Cyberespionage on macOS : APT28 The Whole Puzzle
Tiberius Axinte , Technical Leader, Bitdefender
Targeted attacks usually are deployed to interfere with the operation of specific entities. In order to get the job done, the attackers run low under the radar for a considerable period of time, operating unrestricted in the victims’environment. They are usually custom-made with just enough features to help them carry out the attacks they have been designed for.
Attacks such as those persistently carried out by APT28(Fancy Bear, Sednit, Sofacy) target multiple individuals in multiple organizations who run a wide range of hardware and software configurations. This cyber espionage group is known to be have Russian origins. Some security vendors say it is associated with a Russian military intelligence agency.
Likely operating since the mid-2000s, APT28’s methods are consistent with the capabilities of nation-state actors. The threat group is known to target government, military, and security organizations, especially Transcaucasian and NATO-aligned states. APT28 is thought to be responsible for cyber attacks on the German parliament, the French television station TV5Monde, the White House, NATO, the Democratic National Committee, and the Organization for Security and Co-operation in Europe.
Later last year another security company discovered the first macOS component related to APT28, known as Komplex, targeting individuals in the aerospace industry running the OS X operating system. The main functionality of this component was to download and run another component that was a mystery at that time. We think that we found this component known as XAgent Backdoor.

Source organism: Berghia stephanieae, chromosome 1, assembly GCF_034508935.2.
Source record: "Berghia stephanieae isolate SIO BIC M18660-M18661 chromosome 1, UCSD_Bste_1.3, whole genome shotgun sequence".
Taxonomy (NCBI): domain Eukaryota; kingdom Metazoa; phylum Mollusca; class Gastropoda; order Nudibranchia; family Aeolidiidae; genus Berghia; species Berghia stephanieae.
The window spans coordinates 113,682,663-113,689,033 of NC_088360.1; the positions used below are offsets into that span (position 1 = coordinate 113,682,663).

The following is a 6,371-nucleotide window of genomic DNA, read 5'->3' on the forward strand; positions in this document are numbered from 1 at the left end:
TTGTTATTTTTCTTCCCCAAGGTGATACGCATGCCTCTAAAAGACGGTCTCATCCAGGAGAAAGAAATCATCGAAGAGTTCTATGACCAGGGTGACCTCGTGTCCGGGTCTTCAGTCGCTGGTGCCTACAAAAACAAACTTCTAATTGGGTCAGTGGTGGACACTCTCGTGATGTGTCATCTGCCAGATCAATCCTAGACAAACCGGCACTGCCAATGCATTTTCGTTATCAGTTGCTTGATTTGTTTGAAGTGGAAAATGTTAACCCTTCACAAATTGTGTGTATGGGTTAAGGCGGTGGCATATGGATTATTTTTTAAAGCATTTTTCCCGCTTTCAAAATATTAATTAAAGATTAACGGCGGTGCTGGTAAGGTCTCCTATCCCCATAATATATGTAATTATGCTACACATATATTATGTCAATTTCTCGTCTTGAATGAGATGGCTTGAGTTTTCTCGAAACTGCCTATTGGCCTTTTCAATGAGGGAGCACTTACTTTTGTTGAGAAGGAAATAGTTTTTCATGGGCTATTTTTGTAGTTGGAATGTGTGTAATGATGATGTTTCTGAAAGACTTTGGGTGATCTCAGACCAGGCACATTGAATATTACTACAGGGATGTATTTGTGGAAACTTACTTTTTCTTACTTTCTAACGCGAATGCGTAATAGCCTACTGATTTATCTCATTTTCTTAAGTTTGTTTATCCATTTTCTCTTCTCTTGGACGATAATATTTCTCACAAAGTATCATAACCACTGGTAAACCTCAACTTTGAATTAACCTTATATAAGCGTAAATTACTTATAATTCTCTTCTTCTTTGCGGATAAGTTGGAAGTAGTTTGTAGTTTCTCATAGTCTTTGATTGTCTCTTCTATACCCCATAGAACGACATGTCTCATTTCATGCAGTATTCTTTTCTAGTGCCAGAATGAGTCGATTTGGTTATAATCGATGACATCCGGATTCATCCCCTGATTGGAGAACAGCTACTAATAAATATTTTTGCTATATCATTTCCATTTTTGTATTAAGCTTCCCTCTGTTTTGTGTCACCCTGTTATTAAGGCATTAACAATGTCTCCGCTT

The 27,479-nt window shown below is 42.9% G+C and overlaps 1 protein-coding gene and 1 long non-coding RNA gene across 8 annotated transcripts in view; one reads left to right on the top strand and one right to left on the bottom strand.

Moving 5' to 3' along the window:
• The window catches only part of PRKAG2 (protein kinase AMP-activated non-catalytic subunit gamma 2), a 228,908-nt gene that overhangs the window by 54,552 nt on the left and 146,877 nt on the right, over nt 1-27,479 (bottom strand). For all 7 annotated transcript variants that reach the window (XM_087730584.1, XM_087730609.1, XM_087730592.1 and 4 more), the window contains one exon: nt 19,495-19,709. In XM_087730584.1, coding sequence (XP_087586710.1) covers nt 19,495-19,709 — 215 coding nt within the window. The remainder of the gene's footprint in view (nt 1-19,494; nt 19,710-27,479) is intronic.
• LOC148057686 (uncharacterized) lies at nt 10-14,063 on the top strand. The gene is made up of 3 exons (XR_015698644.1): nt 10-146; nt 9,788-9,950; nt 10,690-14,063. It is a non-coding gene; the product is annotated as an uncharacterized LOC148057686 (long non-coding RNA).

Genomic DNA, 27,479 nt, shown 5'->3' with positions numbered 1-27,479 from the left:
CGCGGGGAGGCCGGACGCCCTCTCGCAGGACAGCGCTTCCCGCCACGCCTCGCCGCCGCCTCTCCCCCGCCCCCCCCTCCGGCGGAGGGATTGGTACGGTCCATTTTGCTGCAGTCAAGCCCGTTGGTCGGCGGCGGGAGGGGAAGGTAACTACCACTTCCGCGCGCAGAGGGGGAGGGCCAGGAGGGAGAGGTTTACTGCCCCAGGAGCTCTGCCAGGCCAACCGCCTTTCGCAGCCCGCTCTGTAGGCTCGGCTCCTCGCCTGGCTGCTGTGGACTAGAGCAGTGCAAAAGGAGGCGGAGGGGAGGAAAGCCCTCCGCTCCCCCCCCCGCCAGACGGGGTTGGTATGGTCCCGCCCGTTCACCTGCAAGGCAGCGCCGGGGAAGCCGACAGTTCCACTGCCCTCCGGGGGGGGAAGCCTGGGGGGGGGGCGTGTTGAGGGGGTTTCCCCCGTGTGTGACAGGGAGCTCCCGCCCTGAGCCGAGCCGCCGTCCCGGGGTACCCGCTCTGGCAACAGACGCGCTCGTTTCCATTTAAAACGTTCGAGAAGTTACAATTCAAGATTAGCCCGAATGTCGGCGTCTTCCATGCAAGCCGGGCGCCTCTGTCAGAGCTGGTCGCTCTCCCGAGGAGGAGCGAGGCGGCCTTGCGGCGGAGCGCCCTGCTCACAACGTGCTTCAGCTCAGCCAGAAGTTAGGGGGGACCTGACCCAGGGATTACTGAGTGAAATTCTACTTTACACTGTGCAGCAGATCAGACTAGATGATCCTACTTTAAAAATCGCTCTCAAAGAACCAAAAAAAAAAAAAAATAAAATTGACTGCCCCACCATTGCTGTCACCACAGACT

Earlier this year we’ve discovered the last missing piece of the APT28 puzzle on macOS:
XAgent, a modular backdoor with spying capabilities, such as key-logging, screen grabbing and file exfiltration. Until now this component was only available for Windows, Linux and iOS operating systems. Though you might expect this Mac version of XAgent to be the iOS version compiled to work on Mac, it is a different creation that brings more spying capabilities such as stealing iOS backups from Mac computers, which contain messages, contacts, voicemail, call history, notes, calendar and Safari data.
The paper focuses on the in depth analysis of the whole macOS version of the APT28. We will dissect the downloader and backdoor’s components, and present the entire attack vector of this malware on macOS, from a misleading Russian Federal Space Program document to an backdoor implant with more spying capabilities than on the other operating systems like Linux o Windows.
Tiberius Axinte is a tech-lead in the Antimalware Lab – R&D, at Bitdefender, leading the macOS/iOS detection team.He has been working in the security industry for more than seven years.